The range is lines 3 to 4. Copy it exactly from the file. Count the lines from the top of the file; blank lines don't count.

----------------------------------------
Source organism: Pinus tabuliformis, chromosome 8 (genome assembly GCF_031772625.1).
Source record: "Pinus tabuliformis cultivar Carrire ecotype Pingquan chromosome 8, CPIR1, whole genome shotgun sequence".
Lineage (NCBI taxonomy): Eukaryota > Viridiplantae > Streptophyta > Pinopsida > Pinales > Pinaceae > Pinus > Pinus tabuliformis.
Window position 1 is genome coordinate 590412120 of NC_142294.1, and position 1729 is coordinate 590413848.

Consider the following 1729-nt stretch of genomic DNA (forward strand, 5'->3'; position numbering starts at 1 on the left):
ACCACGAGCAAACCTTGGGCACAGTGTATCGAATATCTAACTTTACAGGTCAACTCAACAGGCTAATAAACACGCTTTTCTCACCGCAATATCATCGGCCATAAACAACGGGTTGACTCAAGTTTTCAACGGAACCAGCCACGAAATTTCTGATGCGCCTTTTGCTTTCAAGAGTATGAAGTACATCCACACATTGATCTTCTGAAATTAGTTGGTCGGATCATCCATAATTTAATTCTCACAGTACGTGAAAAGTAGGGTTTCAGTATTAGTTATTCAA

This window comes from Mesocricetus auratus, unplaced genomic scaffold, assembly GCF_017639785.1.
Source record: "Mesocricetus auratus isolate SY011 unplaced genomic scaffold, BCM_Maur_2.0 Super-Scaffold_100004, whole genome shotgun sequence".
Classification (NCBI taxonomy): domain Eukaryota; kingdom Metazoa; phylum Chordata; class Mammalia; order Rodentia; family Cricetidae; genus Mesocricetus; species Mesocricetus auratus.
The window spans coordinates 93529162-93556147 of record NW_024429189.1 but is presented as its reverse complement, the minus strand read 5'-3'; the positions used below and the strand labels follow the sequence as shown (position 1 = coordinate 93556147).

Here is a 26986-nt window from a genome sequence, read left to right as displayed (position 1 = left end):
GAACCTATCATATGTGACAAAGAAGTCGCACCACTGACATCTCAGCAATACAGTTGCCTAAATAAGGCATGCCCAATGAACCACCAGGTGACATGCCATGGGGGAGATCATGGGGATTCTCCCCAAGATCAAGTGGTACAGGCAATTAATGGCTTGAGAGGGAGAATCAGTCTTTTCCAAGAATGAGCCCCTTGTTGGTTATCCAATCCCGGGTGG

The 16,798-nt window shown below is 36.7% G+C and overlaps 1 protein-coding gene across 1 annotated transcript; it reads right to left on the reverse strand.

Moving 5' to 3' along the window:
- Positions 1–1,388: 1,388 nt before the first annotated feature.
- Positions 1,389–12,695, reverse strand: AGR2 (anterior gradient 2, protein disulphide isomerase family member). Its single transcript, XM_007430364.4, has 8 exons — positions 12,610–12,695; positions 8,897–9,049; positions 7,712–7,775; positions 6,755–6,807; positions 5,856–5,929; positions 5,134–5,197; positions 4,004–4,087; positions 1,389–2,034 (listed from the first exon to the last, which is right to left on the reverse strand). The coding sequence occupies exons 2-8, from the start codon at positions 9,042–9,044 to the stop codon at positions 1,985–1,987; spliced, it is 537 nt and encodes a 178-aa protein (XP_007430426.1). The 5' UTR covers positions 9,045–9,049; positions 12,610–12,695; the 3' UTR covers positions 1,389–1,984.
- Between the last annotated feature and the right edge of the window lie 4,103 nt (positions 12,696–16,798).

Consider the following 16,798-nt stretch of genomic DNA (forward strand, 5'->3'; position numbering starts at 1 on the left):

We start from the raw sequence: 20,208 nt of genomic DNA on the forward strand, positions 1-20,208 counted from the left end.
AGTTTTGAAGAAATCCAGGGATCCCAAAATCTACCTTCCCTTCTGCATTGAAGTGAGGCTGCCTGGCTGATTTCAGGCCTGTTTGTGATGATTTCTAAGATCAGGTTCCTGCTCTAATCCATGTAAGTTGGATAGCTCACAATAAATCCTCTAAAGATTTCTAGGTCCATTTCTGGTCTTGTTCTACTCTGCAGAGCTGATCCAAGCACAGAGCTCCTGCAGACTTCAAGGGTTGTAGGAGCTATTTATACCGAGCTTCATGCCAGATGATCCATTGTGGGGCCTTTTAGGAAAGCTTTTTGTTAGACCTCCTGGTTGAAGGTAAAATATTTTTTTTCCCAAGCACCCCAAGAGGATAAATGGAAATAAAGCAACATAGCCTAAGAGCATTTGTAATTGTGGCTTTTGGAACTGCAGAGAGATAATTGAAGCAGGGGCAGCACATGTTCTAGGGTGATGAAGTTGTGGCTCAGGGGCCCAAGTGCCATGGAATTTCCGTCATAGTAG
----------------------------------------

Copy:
Lineage (NCBI taxonomy): Eukaryota > Viridiplantae > Streptophyta > Pinopsida > Pinales > Pinaceae > Pinus > Pinus tabuliformis.
Window position 1 is genome coordinate 590412120 of NC_142294.1, and position 1729 is coordinate 590413848.